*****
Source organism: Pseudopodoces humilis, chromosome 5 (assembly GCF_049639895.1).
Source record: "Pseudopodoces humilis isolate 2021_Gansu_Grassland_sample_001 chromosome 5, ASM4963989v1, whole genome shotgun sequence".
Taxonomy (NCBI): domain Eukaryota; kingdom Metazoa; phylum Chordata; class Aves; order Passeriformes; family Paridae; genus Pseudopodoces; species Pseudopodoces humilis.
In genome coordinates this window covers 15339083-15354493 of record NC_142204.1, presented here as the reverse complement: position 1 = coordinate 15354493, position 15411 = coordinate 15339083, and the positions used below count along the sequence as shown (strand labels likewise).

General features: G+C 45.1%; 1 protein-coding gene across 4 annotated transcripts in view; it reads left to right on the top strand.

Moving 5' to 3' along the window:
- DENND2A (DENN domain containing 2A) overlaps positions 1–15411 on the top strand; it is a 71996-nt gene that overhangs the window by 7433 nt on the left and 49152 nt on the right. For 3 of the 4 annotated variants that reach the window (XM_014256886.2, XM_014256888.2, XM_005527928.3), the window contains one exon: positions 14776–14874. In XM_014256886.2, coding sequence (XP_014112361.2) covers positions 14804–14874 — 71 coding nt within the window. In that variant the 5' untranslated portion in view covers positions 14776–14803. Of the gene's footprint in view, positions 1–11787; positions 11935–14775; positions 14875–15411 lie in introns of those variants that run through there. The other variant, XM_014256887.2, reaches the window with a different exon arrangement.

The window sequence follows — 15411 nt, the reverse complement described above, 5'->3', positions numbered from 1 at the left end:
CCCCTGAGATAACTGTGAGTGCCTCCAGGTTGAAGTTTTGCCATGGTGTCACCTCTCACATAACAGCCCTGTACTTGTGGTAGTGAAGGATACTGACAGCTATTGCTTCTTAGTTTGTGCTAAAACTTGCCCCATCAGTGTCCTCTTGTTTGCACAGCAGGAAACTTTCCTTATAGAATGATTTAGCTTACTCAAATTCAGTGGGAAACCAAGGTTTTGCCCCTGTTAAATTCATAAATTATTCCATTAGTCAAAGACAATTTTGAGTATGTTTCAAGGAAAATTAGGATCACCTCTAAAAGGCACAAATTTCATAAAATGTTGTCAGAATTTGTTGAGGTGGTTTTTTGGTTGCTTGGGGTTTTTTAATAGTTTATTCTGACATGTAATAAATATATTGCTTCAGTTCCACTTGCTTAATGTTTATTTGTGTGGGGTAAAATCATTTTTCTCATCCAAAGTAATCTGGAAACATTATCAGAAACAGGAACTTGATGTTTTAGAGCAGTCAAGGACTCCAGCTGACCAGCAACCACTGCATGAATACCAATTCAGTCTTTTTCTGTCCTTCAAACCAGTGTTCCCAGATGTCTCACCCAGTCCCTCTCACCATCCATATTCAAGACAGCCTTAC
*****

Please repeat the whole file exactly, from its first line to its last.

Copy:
Source organism: Pseudopodoces humilis, chromosome 5 (assembly GCF_049639895.1).
Source record: "Pseudopodoces humilis isolate 2021_Gansu_Grassland_sample_001 chromosome 5, ASM4963989v1, whole genome shotgun sequence".
Taxonomy (NCBI): domain Eukaryota; kingdom Metazoa; phylum Chordata; class Aves; order Passeriformes; family Paridae; genus Pseudopodoces; species Pseudopodoces humilis.
In genome coordinates this window covers 15339083-15354493 of record NC_142204.1, presented here as the reverse complement: position 1 = coordinate 15354493, position 15411 = coordinate 15339083, and the positions used below count along the sequence as shown (strand labels likewise).

General features: G+C 45.1%; 1 protein-coding gene across 4 annotated transcripts in view; it reads left to right on the top strand.

Moving 5' to 3' along the window:
- DENND2A (DENN domain containing 2A) overlaps positions 1–15411 on the top strand; it is a 71996-nt gene that overhangs the window by 7433 nt on the left and 49152 nt on the right. For 3 of the 4 annotated variants that reach the window (XM_014256886.2, XM_014256888.2, XM_005527928.3), the window contains one exon: positions 14776–14874. In XM_014256886.2, coding sequence (XP_014112361.2) covers positions 14804–14874 — 71 coding nt within the window. In that variant the 5' untranslated portion in view covers positions 14776–14803. Of the gene's footprint in view, positions 1–11787; positions 11935–14775; positions 14875–15411 lie in introns of those variants that run through there. The other variant, XM_014256887.2, reaches the window with a different exon arrangement.

The window sequence follows — 15411 nt, the reverse complement described above, 5'->3', positions numbered from 1 at the left end:
CCCCTGAGATAACTGTGAGTGCCTCCAGGTTGAAGTTTTGCCATGGTGTCACCTCTCACATAACAGCCCTGTACTTGTGGTAGTGAAGGATACTGACAGCTATTGCTTCTTAGTTTGTGCTAAAACTTGCCCCATCAGTGTCCTCTTGTTTGCACAGCAGGAAACTTTCCTTATAGAATGATTTAGCTTACTCAAATTCAGTGGGAAACCAAGGTTTTGCCCCTGTTAAATTCATAAATTATTCCATTAGTCAAAGACAATTTTGAGTATGTTTCAAGGAAAATTAGGATCACCTCTAAAAGGCACAAATTTCATAAAATGTTGTCAGAATTTGTTGAGGTGGTTTTTTGGTTGCTTGGGGTTTTTTAATAGTTTATTCTGACATGTAATAAATATATTGCTTCAGTTCCACTTGCTTAATGTTTATTTGTGTGGGGTAAAATCATTTTTCTCATCCAAAGTAATCTGGAAACATTATCAGAAACAGGAACTTGATGTTTTAGAGCAGTCAAGGACTCCAGCTGACCAGCAACCACTGCATGAATACCAATTCAGTCTTTTTCTGTCCTTCAAACCAGTGTTCCCAGATGTCTCACCCAGTCCCTCTCACCATCCATATTCAAGACAGCCTTAC